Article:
Network and Network Cell Builder Neuron allows for the generation of mixed models, populated with both artificial cells and neurons. Artificial cells essentially function as point processes, described below, except implemented into the network itself. When built, artificial cells require only a point process, with its parameters defined. The network cell builder opens all three of the following a cell builder, a synapse builder, and a network cell module. The cell builder functions exactly as described above, allowing the user to create the structure and dynamics of the network cell. The synapse builder allows one to create and name synapses, using simulated synapse point processes described below as archetypes. Parameters on these point processes can be manipulated to simulate both inhibitory and excitatory synapses. The network cell module is where synapses can be placed on specific segments of the constructed cell, wherein, again, they will behave as point processes, except that they are sensitive to the activity of a pre-synaptic element, to be identified and connected at a later step. Here, the cell can be named and managed as a whole. This is a link to a screenshot of the network builder, with a completed simple network visible. The Network Builder allows the user to create the basic grid of cells in the network, taking previously completed network cells as archetypes. As many duplicates of each already constructed network cell as desired can be used. Connections can be defined, by clicking and dragging, between source cells and target synapses on other cells. The cell containing the target synapse becomes the post-synaptic element, whereas the source cells function as pre-synaptic elements. Weights can be added to define strength of activation of a synapse by the pre-synaptic cell. A plot option appears in this module, which can be activated to open a graph of spikes across time for individual neurons. A tutorial that precisely describes the interface and process of creating a network, step by step, can be found in the following reference. [5]

Stimulation and recording The Neuron GUI comes equipped with a slew of simulated tools. Most notably, it includes several "point processes," which are simple functions at a particular segment of a cell. Point processes include simulations of voltage, patch, single electrode, and current clamps, as well as several simulated synapses. Synapse point processes are distinct for their ability to model stimulation intensities that vary non-linearly across time. These can be placed on any segment of any section of a built cell, individual or network, and their precise values, including amplitude and duration of stimulation, delay time of activation in a run,(see below) and time decay parameters (for synapses), can be defined from the point process manager module from the tools list of the main menu. When being implemented into a network as synapses, point process parameters are defined in the synapse builder for a particular network cell.[6] Graphs describing both voltage, conductance, and current axes over time can be used to describe changes in electrical state at the location of any segment on the cell. Neuron allows for graphs of change at both individual points over time, and across an entire section through time. [7][8] To begin a simulation, the user need open the "run control" module, available through the tools tab in the Neuron GUI main menu. Duration of run can be set through this module, and the "Init & Run" button will start the run timer at zero and progress to the set stop time. All point processes, including those standing for cells or synapses artificial neurons, and all graphs operate in this "run" time. This is a link to a tutorial covering rudimentary use of run control, point process managers, and graphs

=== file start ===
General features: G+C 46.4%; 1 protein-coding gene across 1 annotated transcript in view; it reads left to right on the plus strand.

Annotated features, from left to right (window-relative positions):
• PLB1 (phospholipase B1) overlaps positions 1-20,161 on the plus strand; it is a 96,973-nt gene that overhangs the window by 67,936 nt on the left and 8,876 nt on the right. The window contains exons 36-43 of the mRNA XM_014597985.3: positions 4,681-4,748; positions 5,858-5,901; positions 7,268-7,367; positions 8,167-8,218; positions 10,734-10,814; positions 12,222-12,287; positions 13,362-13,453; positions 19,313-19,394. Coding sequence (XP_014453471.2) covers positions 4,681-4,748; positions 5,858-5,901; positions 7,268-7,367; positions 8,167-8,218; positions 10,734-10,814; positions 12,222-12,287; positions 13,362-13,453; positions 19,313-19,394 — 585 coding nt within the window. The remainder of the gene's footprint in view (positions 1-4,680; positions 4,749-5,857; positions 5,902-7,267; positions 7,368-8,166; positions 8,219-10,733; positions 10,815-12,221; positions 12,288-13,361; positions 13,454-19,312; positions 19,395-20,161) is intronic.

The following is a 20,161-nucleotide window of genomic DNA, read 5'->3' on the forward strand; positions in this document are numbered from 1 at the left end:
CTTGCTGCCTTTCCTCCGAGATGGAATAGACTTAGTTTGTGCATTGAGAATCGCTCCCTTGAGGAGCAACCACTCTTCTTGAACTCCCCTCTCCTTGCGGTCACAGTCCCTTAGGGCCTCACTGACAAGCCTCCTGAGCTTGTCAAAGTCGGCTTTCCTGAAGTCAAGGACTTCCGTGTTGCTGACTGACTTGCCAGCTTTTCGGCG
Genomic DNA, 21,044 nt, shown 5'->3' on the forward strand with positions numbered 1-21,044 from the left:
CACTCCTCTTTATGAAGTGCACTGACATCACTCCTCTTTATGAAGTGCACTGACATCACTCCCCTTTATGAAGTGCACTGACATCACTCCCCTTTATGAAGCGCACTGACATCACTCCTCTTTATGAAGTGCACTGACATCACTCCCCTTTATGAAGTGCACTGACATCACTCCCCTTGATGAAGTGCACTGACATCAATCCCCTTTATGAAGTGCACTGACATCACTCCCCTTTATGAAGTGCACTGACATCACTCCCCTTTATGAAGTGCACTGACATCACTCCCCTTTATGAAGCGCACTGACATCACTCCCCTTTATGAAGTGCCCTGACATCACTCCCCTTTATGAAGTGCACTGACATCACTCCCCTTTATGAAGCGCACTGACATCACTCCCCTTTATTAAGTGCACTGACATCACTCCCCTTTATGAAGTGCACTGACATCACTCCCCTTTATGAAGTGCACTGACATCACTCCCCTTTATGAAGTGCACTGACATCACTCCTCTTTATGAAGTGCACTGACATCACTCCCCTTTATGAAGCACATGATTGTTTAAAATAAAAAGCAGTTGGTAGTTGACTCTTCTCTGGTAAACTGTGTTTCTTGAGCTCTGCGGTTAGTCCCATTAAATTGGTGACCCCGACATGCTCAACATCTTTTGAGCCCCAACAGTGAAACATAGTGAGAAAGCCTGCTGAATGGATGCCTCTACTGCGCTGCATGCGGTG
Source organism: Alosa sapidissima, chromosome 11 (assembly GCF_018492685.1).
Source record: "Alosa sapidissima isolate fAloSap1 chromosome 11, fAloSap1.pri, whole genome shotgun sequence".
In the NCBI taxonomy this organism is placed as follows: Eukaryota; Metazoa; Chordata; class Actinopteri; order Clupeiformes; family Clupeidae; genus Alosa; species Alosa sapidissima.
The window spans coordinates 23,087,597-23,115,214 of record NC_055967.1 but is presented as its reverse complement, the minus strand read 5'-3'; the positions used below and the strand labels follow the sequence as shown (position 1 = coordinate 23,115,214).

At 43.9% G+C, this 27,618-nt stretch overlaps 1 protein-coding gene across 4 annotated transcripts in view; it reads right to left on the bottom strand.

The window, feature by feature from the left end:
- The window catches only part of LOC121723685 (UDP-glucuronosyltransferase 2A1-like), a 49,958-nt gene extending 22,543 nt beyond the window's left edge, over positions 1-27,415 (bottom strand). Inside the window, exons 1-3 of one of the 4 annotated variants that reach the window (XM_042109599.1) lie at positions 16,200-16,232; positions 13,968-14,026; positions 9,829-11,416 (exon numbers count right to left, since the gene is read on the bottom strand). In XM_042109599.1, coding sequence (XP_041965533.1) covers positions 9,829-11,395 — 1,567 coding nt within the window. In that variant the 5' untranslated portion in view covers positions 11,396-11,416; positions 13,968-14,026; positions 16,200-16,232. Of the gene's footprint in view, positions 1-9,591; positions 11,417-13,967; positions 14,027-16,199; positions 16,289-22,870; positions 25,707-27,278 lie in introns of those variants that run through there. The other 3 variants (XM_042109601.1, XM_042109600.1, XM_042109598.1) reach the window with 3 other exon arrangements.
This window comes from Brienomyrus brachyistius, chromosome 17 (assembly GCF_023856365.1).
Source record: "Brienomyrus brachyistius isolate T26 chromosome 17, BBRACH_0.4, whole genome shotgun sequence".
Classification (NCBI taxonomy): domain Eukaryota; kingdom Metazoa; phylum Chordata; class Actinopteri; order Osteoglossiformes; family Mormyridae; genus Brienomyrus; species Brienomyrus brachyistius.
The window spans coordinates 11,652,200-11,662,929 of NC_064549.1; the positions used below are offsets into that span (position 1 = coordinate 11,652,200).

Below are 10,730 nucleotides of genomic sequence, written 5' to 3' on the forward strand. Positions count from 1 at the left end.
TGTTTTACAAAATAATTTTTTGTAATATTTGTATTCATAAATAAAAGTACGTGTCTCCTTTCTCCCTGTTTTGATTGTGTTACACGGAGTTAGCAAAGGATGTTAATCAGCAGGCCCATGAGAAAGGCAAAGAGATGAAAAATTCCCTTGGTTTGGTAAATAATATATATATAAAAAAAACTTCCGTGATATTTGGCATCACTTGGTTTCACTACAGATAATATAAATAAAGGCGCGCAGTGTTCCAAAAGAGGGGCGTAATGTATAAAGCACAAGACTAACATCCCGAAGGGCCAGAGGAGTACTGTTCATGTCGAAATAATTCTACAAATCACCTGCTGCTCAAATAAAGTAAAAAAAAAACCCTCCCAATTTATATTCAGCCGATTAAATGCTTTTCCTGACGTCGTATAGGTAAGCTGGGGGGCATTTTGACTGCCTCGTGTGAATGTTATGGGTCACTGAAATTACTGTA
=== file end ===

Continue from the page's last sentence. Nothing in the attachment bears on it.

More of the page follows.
This example will create a simple cell, with a single compartment soma and a multi compartment axon. It will have the dynamics of the cell membrane simulated using Hodgkin-Huxley squid axon kinetics. Then, it will stimulate it using a stimulus, and run for 50 ms.

//create two sections, the body of the neuron and a very long axon
create soma, axon

soma {
	//length is set to 100 micrometers	
	L = 100
	//diameter is set to 100 micrometers
	diam = 100
	//insert a mechanism simulating the standard squid Hodgkin–Huxley channels
	insert hh
	//insert a mechanism simulating the passive membrane properties
	insert pas
axon {
	L = 5000
	diam = 10
	insert hh
	insert pas
	//the axon shall be simulated using 10 compartments. By default a single compartment is used
	nseg = 10

//connect the proximal end of the axon to the distal end of the soma
connect axon(0), soma(1)

//declare and insert a current clamp into the middle of the soma
objref stim
soma stim = new IClamp(0.5)

//define some parameters of the stimulus: delay, duration (both in ms) and amplitude (in nA)
stim.del = 10
stim.dur = 5
stim.amp = 10

//load a default NEURON library file that defines the run routine
//set the simulation to run for 50 ms
tstop = 50

//run the simulation

If run from the GUI, a plot can be generated showing the voltage traces starting from the soma and the distal end of the axon. As expected, the action potential at the end of the axon arrives slightly later than it appears in the soma at the point of stimulation. The plot is membrane voltage versus time.

NEURON Plot.png

This link is to a zip file that can be opened in Neuron. The init file will use the two .ses files and create a full model of a simple neuron, with a voltage vs time and voltage vs distance across time graphs open and ready to use. The neuron exhibits Hodgkin-Huxley model biophysics, the parameters of which are themselves parameterized by distance from the cell body. The user need simply to press "init&run" to activate the model. Manipulating the "dt" slows the rate of progress of the model with respect to actual time, so that voltage change can be observed more precisely. A tutorial exists for constructing this model, and can be found here.